Well, we saw FOUR different jaguars; first a pair:
Then a solitary male wandering the shoreline in the bush:
Then another male how followed the shoreline and then came out and sat on a sandbank posing for us!
We saw many banks with anaconda “holes/nests” in them but they did not show themselves.
About fifteen minutes before the end of the ride, we came upon the den of an otter family and watched them for about five minutes. They had young ones and none of them were very happy we were watching them as they had young ones. So we didn’t stay long. (hence no really good pics)
The giant river otter is a South American carnivorous mammal. It is the longest member of the weasel family, a globally successful group of predators, reaching up to 1.7 metres (5.6 ft). It is a social species, with family groups typically supporting three to eight members. The groups are centered on a dominant breeding pair and are extremely cohesive and cooperative. Although generally peaceful, the species is territorial, and aggression has been observed between groups. The giant otter is diurnal, which means being active exclusively during daylight hours. It is the noisiest of the otter species, and distinct vocalizations have been documented that indicate alarm, aggression and reassurance.
The giant otter ranges across north-central South America; it lives mostly in and along the Amazon River and in the Pantanal.
The giant otter shows a variety of adaptations suitable to an amphibious lifestyle, including exceptionally dense fur, a wing-like tail, and webbed feet. The species prefers freshwater rivers and streams, which are usually seasonally flooded, and may also take to freshwater lakes and springs. It constructs extensive campsites close to feeding areas, clearing large amounts of vegetation. The giant otter subsists almost exclusively on a diet of fish but may also eat crabs, turtles, snacks and baby caiman. It has no serious natural predators other than humans, although it must compete with other species, including the caiman for food resources.
(these pics thanks to Google!)
We of course saw plenty of water birds:
The capybara is a mammal native to South America. It is the largest living rodent in the world. Its close relative is the guinea pigs and it is more distantly related to the agouti and the chinchilla. The capybara inhabits savannas, and dense forests and lives near bodies of water. It is a highly social species and can be found in groups as large as 100 individuals, but usually lives in groups of 10–20 individuals. The capybara is not a threatened species but it is hunted for its meat and hide and also for grease from its thick fatty skin, which is used in the pharmaceutical trade.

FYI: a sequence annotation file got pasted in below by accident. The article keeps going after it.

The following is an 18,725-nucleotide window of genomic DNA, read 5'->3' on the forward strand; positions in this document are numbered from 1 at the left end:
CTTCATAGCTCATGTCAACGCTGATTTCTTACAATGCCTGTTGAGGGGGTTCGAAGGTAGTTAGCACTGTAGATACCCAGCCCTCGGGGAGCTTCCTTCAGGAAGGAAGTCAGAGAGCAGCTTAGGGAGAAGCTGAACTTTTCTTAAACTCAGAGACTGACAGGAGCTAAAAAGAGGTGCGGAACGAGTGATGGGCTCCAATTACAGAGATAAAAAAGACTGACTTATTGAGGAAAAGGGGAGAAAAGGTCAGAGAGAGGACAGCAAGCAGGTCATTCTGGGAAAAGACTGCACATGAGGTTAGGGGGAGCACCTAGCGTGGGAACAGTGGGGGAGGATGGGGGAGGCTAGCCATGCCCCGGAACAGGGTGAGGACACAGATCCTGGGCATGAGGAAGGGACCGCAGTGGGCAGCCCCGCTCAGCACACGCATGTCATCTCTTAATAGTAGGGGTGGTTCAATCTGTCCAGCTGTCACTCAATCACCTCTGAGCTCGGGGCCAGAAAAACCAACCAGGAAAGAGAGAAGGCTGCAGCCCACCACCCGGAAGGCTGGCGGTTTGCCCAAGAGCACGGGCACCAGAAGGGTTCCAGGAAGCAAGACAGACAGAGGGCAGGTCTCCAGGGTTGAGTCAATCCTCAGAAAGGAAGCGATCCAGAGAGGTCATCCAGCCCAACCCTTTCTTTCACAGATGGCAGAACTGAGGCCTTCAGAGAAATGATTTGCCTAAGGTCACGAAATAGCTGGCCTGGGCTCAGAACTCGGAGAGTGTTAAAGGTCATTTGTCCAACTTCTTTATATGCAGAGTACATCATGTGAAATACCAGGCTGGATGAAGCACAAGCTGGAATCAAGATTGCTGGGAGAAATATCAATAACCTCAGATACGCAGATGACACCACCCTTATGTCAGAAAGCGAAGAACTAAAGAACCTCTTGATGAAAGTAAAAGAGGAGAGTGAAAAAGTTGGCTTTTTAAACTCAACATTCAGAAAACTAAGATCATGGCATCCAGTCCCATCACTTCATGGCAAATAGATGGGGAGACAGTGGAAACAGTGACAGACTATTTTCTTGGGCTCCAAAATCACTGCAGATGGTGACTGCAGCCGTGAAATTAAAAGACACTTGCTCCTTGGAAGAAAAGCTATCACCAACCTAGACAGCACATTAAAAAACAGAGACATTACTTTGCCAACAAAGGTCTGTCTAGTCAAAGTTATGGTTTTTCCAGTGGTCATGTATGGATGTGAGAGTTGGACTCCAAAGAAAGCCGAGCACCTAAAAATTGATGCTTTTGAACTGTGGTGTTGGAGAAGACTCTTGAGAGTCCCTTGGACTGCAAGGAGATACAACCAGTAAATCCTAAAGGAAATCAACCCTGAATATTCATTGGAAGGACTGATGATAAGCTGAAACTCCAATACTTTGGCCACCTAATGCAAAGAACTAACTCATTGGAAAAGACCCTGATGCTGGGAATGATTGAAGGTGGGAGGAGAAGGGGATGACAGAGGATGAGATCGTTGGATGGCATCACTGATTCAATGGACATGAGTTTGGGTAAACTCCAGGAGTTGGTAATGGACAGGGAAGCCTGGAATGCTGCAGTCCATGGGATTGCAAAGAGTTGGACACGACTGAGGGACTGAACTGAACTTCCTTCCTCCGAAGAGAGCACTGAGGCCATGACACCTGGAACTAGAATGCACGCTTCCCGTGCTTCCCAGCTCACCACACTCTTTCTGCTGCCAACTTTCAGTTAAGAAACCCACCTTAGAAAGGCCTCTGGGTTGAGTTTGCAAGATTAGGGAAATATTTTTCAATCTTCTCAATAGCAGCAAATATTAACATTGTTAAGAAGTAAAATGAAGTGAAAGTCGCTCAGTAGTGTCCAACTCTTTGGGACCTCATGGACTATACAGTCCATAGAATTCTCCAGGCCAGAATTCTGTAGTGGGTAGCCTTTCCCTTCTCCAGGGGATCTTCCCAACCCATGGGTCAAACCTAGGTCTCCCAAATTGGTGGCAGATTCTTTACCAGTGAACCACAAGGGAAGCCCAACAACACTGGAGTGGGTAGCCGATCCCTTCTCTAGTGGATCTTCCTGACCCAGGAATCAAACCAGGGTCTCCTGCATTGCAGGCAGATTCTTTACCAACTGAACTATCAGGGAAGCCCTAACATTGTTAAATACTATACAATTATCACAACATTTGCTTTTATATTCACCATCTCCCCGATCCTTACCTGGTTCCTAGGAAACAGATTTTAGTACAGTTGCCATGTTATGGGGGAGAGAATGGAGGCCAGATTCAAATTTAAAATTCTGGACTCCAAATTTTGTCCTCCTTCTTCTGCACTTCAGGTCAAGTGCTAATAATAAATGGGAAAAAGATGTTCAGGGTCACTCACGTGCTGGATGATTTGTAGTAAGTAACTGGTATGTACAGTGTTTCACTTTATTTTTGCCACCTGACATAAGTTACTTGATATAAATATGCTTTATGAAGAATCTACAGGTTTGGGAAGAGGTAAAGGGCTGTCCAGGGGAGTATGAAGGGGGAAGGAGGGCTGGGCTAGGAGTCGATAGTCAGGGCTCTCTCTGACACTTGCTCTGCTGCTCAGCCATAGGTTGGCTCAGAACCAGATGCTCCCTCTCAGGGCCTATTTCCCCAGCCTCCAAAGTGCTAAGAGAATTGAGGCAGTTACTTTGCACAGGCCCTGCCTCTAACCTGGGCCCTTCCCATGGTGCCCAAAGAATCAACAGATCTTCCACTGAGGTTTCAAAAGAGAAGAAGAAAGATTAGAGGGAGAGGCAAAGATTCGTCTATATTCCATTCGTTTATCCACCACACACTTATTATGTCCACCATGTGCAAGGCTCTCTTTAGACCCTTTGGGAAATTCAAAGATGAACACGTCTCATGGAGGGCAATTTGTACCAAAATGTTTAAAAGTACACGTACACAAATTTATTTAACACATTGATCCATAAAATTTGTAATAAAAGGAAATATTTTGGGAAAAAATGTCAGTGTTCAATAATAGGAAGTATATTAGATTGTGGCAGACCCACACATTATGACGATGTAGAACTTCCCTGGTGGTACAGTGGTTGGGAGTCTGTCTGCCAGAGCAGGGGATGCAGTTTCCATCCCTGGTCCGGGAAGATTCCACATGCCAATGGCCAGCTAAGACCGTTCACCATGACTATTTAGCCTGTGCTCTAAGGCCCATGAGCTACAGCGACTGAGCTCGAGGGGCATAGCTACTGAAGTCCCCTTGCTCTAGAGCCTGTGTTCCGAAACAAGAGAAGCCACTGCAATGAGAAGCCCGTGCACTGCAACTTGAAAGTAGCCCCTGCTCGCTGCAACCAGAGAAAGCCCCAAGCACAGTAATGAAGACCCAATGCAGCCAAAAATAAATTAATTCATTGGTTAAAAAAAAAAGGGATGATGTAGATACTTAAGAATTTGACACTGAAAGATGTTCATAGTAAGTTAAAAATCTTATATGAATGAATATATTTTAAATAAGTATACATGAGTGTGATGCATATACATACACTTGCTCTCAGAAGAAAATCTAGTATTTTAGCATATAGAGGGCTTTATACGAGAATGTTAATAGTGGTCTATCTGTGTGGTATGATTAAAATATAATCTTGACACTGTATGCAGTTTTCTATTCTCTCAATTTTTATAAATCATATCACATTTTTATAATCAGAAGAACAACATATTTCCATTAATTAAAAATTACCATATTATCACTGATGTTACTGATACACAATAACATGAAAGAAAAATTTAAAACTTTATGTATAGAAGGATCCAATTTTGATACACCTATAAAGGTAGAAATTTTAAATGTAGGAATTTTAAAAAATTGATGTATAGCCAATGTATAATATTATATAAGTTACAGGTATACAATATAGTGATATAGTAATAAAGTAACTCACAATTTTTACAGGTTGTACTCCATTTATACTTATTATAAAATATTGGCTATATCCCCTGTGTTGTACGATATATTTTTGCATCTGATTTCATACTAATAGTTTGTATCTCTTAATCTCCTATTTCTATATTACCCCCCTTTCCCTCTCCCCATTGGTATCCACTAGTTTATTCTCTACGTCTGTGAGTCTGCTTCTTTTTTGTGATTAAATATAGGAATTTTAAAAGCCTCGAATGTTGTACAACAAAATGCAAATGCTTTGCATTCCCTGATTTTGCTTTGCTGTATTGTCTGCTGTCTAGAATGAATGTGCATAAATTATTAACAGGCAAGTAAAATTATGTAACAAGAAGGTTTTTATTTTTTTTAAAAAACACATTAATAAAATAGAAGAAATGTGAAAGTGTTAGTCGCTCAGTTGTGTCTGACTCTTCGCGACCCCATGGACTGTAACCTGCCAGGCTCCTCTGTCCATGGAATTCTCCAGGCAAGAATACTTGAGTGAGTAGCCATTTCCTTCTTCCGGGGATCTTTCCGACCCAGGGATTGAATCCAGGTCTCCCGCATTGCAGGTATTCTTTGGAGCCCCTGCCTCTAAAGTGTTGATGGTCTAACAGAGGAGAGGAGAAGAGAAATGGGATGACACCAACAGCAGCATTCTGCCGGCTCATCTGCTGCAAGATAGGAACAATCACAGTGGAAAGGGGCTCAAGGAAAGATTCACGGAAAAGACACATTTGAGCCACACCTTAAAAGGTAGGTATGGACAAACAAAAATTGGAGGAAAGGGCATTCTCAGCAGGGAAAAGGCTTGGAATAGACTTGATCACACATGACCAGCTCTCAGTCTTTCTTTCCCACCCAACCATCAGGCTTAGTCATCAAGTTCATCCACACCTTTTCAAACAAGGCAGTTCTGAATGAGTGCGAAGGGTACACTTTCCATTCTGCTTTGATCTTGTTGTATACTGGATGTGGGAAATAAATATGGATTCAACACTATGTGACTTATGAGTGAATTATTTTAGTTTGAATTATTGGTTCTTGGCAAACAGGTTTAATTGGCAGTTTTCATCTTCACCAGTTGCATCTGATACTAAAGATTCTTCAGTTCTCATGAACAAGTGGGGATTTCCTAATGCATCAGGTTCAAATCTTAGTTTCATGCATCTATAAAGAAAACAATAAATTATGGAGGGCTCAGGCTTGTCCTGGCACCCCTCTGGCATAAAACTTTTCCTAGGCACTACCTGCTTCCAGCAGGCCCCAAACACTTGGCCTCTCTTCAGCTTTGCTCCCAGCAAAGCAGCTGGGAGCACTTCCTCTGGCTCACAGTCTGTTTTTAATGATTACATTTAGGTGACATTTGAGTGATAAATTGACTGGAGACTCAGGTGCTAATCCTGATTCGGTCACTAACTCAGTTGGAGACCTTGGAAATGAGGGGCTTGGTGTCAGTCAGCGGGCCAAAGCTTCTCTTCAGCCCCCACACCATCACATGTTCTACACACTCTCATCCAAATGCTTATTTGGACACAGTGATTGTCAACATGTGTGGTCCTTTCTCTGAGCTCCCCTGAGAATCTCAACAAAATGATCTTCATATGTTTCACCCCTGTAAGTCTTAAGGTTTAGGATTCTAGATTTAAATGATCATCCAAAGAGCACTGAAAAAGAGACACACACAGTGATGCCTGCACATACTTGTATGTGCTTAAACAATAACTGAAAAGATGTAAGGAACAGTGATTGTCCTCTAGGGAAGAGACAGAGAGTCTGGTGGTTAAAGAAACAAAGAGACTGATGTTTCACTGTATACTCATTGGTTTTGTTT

And hundreds of caiman:
A caiman is a crocodilian alligatoroid – this group has two lineages: caiman and alligators. They inhabit Mexico, Central and northern South America living in marshes and swamps or mangrove rivers and lakes. Caimans have scaly skin, and live a fairly nocturnal existence.
The caiman in the Pantanal are relatively small-sized crocodilians, with an average length of about 2 to 2.5 m (6.6 to 8.2 ft) long.
The conditions were great; hot but not stifling, sunny with a few clouds and being on a boat meant lots of opportunity for a breeze.
Then it was the drive back to the lodge along the dusty road but we saw two different deer, jabiru storks, capybaras and three water buffalo. Water buffalo were brought to this area to graze with the cattle as jaguars will not attack them so the ranches felt there cattle would be safer. However, some found a way out of the fenced areas and roam free. (these look purple as it was dusk and the lighting makes them look that way)
Upon arriving back at the lodge, we checked with Eduardo about the possibility of showers and he checked with reception to see if there was a empty cabin we could use the bathroom in. Lucky for us there was one of the 12 unoccupied and we were able to have a great hot, hot showers which was so nice after all the dust.
On the drive back, O’Neill had invited us to join four others after dark in the little screen hut to hopefully watch some ocelots come to feed. The Lodge puts out a small amount of meat at a tree with a light set up shining on it. It’s just enough food to entice the cats but no where near enough to keep them dependent on it as a food source.
He set up a car battery with a light, got us settled in the screen hut and placed the meat in the tree.
He left and we waited less then ten minutes and along came an ocelot!
We watched him approach cautiously and then he made his way up the tree.
What a nice ending to a game viewing day.